California is one of the 49 states that reported either regional or widespread flu activity, excluding Delaware. Although wait times have remained mostly the same, this new area has decreased congestion in the emergency department, said Stefany Snedden, communications co-ordinator with the health-care system.
One UAB infectious disease physician says this year's flu situation is a lot worse than in years past.
"But even if it isn't the exact strain, or a hundred-percent match, which it really can't be, it still provides some coverage, and if people do get the flu, if they've gotten the flu shot, it usually is not as severe or as long".
Because people can be contagious for up to a week after the onset of symptoms, they are asked not to visit anyone in the hospital or accompany someone to appointments until they are symptom free.
Symptoms of the flu include fever, headache, cough, runny or stuffy nose, fatigue and muscle aches.
The most predominant strain circulating through Mohave County and Arizona is Influenza AH3, which causes more severe illness and is the least effective component of the seasonal flu vaccine, as compared with Influenza AH1N1 and Influenza B, the county health official said.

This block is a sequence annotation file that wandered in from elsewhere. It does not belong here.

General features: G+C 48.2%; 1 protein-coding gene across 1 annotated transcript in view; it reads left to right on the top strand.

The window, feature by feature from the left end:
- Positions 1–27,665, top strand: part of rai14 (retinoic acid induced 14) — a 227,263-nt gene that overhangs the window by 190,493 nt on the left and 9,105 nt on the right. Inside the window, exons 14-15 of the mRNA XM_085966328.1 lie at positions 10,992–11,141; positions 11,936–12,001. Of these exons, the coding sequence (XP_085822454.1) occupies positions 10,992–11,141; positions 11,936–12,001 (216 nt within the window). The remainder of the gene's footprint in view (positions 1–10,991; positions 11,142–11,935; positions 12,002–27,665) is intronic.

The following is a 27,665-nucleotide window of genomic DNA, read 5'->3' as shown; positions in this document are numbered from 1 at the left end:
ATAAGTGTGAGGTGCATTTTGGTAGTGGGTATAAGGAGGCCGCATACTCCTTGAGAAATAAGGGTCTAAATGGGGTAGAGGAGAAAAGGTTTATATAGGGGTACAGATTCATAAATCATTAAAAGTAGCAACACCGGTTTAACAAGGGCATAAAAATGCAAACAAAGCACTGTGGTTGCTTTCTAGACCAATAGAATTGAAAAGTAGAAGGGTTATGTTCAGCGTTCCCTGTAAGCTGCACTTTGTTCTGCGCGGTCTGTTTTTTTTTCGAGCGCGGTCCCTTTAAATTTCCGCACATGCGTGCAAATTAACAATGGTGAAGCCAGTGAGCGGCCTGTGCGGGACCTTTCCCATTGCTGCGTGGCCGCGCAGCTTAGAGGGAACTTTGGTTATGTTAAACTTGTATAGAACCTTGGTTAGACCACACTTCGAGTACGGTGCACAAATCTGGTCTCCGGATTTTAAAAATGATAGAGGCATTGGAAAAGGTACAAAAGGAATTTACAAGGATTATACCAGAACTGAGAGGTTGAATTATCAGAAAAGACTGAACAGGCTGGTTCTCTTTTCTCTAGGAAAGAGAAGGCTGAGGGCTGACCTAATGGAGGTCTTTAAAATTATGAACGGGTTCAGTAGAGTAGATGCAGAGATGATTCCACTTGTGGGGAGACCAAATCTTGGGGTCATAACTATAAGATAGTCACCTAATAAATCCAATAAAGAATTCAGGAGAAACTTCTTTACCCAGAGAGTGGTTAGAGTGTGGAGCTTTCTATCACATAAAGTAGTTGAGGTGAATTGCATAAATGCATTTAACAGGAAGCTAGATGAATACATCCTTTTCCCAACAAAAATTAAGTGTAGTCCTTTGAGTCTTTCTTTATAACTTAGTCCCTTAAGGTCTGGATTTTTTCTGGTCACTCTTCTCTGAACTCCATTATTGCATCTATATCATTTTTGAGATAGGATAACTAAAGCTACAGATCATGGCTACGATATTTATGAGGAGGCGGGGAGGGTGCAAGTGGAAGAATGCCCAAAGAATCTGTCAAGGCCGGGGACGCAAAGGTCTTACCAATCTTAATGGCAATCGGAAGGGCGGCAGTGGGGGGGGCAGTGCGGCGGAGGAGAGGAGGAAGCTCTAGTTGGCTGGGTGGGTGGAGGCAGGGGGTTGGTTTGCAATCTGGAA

Doctors and nurses throughout North Texas are preparing for another round of flu patients in emergency rooms and clinics. "Last year, Mohave County experienced a similar spike in activity as this same time, and it did end up being our peak activity".
Furthermore, anyone with flu is advised to stay away from visiting anyone in hospital or anyone ill at home.
He said most cases of the flu do not require hospitalization.
Joanie Morgan, vice president of quality and patient safety at Citrus Memorial Hospital, said most people who get the flu recover in a few days or up to two weeks. Younger patients tend to present a little bit differently.
Up to December 30, 1,050 influenza-associated hospitalizations had been reported and 34 deaths.
"The virus we're giving them is dead, it's virtually impossible to get the flu from a vaccine", de Lota said.
The CDC says you can help limit the spread of the flu by washing your hands often and disinfecting spots that are touched frequently.